In close proximity to North Station, one of Boston’s central rail-travel hubs, the ultra-modern citizenM boasts compact rooms and amenities to suit all your business travel needs. Young professionals will love round-the-clock snacks available at canteenM, iPads for controlling the room’s lights and heating, and stylish common areas for hanging out and co-working.

Info about getting from the airport, public transportation and more.

Getting From the Airport

Boston Logan International Airport

There are numerous transportation options from Logan Airport, including the Logan Express bus service, which travels to Boston’s Back Bay neighbourhood (as well as the suburbs of Braintree, Framingham, Peabody and Woburn). The ride from Logan to Back Bay — dropping off at the Prudential Center and Copley Place, which are close to several subway, commuter rail and bus lines — is free and leaves from each terminal at 20-minute intervals.

Taxi service is available on the Arrivals level of each terminal and costs around US $20 to $30 to get to most parts of downtown Boston. Uber and Lyft are also available; follow signs to the designated ride app pickup location from any terminal.

Riders can also take the Silver Line for free from Logan to Boston’s South Station and transfer to the Red Line (free transfer) to get to downtown Boston, Cambridge and several other destinations. There’s also a free shuttle to a Blue Line station; take the Blue Line to Revere or Suffolk Downs, or transfer to the Orange Line at State Street to reach areas like Chinatown and North Station.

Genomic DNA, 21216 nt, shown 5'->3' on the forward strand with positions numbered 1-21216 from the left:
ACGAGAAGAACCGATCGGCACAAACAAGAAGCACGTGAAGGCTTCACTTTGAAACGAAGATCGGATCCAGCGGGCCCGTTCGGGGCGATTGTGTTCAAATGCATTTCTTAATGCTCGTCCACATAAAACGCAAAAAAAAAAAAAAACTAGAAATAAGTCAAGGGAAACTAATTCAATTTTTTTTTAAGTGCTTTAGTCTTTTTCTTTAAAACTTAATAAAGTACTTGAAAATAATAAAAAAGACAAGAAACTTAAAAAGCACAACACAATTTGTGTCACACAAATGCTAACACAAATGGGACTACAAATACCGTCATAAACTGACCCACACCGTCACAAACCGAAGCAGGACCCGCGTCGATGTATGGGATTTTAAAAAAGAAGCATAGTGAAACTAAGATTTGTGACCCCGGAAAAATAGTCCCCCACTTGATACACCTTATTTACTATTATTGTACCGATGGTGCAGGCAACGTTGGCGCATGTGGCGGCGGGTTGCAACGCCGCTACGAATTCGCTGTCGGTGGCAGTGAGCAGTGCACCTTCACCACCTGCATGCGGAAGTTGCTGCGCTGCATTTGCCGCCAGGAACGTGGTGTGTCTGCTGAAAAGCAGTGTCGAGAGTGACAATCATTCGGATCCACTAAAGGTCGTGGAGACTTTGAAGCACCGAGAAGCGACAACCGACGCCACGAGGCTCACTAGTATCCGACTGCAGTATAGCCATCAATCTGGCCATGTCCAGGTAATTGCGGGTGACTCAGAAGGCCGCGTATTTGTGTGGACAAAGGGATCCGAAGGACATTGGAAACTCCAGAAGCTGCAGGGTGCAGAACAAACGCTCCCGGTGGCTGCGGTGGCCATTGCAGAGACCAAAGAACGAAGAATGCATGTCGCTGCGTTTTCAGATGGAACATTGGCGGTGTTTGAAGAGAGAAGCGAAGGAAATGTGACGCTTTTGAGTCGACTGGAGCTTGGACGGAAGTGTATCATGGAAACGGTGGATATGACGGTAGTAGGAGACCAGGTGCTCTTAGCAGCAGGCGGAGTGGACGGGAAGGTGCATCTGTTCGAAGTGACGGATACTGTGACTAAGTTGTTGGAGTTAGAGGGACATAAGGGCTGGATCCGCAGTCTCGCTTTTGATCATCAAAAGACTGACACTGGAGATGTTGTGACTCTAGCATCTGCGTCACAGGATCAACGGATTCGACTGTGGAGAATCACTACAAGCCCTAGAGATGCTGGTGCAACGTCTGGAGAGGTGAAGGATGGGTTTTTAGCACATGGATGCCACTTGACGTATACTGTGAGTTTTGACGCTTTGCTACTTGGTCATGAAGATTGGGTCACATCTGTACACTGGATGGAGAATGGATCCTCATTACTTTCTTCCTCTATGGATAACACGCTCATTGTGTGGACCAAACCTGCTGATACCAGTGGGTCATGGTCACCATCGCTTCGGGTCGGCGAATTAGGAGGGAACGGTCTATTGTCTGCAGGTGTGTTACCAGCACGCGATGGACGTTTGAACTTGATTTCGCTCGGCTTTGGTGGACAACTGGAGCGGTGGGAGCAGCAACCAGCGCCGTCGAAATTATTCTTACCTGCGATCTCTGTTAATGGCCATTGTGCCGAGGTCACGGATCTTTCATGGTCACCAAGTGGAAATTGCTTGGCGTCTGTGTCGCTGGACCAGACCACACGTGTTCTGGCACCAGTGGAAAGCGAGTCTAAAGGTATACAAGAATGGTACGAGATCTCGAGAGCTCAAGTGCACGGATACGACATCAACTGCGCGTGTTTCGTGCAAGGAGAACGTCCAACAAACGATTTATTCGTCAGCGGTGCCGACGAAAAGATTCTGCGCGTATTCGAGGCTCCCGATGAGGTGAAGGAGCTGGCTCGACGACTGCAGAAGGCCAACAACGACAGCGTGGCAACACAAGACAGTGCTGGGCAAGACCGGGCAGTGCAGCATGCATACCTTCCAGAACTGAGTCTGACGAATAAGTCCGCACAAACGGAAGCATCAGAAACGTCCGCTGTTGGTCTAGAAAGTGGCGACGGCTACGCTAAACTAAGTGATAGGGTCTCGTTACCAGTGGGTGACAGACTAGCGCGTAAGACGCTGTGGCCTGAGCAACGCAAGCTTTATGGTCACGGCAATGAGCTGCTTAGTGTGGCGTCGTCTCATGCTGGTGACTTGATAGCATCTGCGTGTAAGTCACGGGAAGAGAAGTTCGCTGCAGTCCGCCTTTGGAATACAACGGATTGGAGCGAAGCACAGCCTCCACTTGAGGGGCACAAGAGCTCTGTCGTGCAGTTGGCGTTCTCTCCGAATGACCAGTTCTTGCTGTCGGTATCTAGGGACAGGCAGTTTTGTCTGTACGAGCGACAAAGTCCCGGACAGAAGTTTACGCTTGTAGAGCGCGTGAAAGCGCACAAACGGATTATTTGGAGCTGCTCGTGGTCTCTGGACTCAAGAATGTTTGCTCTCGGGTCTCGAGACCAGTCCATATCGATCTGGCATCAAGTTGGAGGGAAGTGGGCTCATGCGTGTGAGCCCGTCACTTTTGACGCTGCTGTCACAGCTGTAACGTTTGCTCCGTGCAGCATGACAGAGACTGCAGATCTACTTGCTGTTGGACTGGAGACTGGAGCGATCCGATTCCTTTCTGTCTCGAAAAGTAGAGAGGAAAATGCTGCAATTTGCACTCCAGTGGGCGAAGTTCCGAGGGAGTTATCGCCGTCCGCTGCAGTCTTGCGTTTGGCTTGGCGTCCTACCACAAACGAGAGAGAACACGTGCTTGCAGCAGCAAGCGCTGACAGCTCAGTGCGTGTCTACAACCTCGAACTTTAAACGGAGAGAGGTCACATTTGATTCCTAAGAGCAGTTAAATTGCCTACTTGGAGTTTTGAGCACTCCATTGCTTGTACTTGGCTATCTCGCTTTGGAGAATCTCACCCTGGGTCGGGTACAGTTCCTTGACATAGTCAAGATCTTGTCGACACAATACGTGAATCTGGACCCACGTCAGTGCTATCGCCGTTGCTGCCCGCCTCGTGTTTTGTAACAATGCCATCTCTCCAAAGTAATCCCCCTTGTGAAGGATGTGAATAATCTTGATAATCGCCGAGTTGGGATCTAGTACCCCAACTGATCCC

Public Transportation

The Massachusetts Bay Transportation Authority (MBTA) runs many bus, subway, commuter rail and even ferry lines in and around Boston and out to numerous suburbs. The subway, known as the T, has several different lines (Red, Green, Orange, Blue and Silver) and is the easiest of the public transportation options for a visitor to navigate. (Note that service ends around 1 a.m. or earlier depending on the station and line.) A one-way T ride is $2.40 with a reusable CharlieCard (available at select stations) or $2.90 with a paper CharlieTicket (available at all stations) or cash. Seven-day and monthly passes are also available. Most subway fares include a free transfer to local buses, but there are some restrictions and exceptions.

Most local bus routes are a little cheaper than the subway — $1.70 (CharlieCard) or $2 (CharlieTicket/cash) for one-way trips — but a few special express buses cost as much as $7 for a one-way trip.

Consult the MBTA-endorsed Transit app for trip-planning and tracking.

Taxis and Ride-sharing

While it’s possible to hail a cab in busy parts of Boston, you will want to book one in advance if time is of the essence (or ask your hotel to call one for you); there are numerous companies operating in and around the city. Ride-sharing services Uber and Lyft are widely used as well, and you will rarely have to wait long for a car.

Bike-sharing

Some Boston hotels have bicycles available for guests to rent, and the city’s bike-sharing options are growing by the year. Bluebikes is the most widely used company, with bikes available around Boston, Cambridge, Somerville, Brookline and Everett. There are numerous bike paths in and around Boston; try exploring the Minuteman Bikeway, which begins near Alewife Station in Cambridge.

Weather in Boston

Tuesday overcast clouds
10°C Oct 27, 2020
Wednesday light rain
9°C Oct 28, 2020
Thursday heavy intensity rain
12°C Oct 29, 2020
Friday moderate rain
2°C Oct 30, 2020
Saturday sky is clear
6°C Oct 31, 2020
Sunday moderate rain
12°C Nov 01, 2020
Monday moderate rain
4°C Nov 02, 2020
Powered by: OpenWeatherMap.org

Book today for the lowest fares to Boston

There are no flight results that match your filtered criteria. Please adjust your search criteria.

*Fares displayed have been collected within the last 48hrs and may no longer be available at time of booking. Learn more about this offer. Additional baggage fees and charges for optional products and services may apply.